In 2018, following the aforementioned responses and data provided by the IPS, PHRI petitioned the Supreme Court, demanding that the MOH and the IPS be compelled to carry out screening tests among inmates. In March 2019, the State claimed during the Court discussions that it will run a “smart algorithm” in the general population to identify who is part of an at-risk group, after which it will implement the program in the IPS. Later, the State argued that due to budgetary issues and technical difficulties, this will be significantly delayed.
Following criticism by the Court, the state claimed that it would establish a procedure for conducting screening tests among inmates according to the principles set out by the MOH in November 2019. Despite these declarations, the testing policy instituted by the IPS was markedly different in a number of matters, including testing being offered only to new inmates upon arrival and only if they belong to one of the MOH identified at-risk groups. Only after PHRI submitted to the Court its reservations over the proposed plan, did the state announce in June 2020 that it plans to begin running tests to detect carriers among new inmates as of August 2020, and as of March 2021 expand the availability of testing to the entire prison body, though the onus will be placed on people in prison to request hepatitis tests.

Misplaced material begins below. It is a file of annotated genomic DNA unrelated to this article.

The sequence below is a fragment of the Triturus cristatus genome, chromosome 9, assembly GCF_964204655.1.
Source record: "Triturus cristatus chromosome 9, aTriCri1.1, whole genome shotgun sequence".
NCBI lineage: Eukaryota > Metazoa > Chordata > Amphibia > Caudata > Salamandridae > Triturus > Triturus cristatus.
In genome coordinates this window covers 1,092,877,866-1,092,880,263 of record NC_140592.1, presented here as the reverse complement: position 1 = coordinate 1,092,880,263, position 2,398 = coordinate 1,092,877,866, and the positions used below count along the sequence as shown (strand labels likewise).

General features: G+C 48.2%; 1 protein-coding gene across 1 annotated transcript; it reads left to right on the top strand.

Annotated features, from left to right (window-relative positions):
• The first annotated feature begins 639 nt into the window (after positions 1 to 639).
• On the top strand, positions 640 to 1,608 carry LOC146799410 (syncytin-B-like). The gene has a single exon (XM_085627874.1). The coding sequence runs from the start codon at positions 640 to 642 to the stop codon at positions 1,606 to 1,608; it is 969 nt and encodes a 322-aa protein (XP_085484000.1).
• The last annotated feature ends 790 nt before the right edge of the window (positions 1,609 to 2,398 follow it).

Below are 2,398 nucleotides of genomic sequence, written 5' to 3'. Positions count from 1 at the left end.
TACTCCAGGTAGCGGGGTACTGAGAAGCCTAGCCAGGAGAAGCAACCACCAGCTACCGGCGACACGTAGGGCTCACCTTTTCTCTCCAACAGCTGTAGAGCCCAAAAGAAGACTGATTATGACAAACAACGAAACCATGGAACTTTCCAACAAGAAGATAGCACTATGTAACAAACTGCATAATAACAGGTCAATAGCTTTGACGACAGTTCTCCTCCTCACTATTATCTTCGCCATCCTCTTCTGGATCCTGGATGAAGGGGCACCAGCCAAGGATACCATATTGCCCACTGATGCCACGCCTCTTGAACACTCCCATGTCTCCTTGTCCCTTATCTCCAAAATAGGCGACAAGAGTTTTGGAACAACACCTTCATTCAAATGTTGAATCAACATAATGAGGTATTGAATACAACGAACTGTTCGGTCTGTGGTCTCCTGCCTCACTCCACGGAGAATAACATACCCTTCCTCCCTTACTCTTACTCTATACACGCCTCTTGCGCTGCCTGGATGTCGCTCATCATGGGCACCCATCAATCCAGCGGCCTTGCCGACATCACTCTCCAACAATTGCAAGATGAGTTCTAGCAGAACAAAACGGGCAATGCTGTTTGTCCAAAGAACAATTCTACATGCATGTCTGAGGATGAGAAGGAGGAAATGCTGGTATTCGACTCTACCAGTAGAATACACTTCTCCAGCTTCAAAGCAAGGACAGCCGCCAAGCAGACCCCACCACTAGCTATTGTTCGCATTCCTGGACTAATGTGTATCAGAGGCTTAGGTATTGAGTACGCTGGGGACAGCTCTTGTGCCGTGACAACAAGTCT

D., an inmate who had been diagnosed with hepatitis C prior to entering prison approached PHRI in July 2020, after he had been incarcerated for a year but had not received treatment. Ten days after PHRI’s outreach to the IPS, D., underwent the necessary tests and fourteen days after PHRI’s outreach, he began to receive medication. Prior to PHRI’s petition and the new IPS procedure, similar cases had reached out to us, and even when we reached out to the IPS, these inmates had to wait several months for tests and several weeks to receive the appropriate medication.
Achievements to date
Following our petition at the Supreme Court, the IPS has committed to undertake screenings of new inmates belonging to risk groups (people who inject drugs, immigrants from the former USSR or those that received a blood transfusion prior to 1992), with the aim of expanding it later to the rest of the prison population.
As of March 2021, it plans to disseminate information to prisoners, including through putting up signs in clinics to inform prisoners of their right to be tested.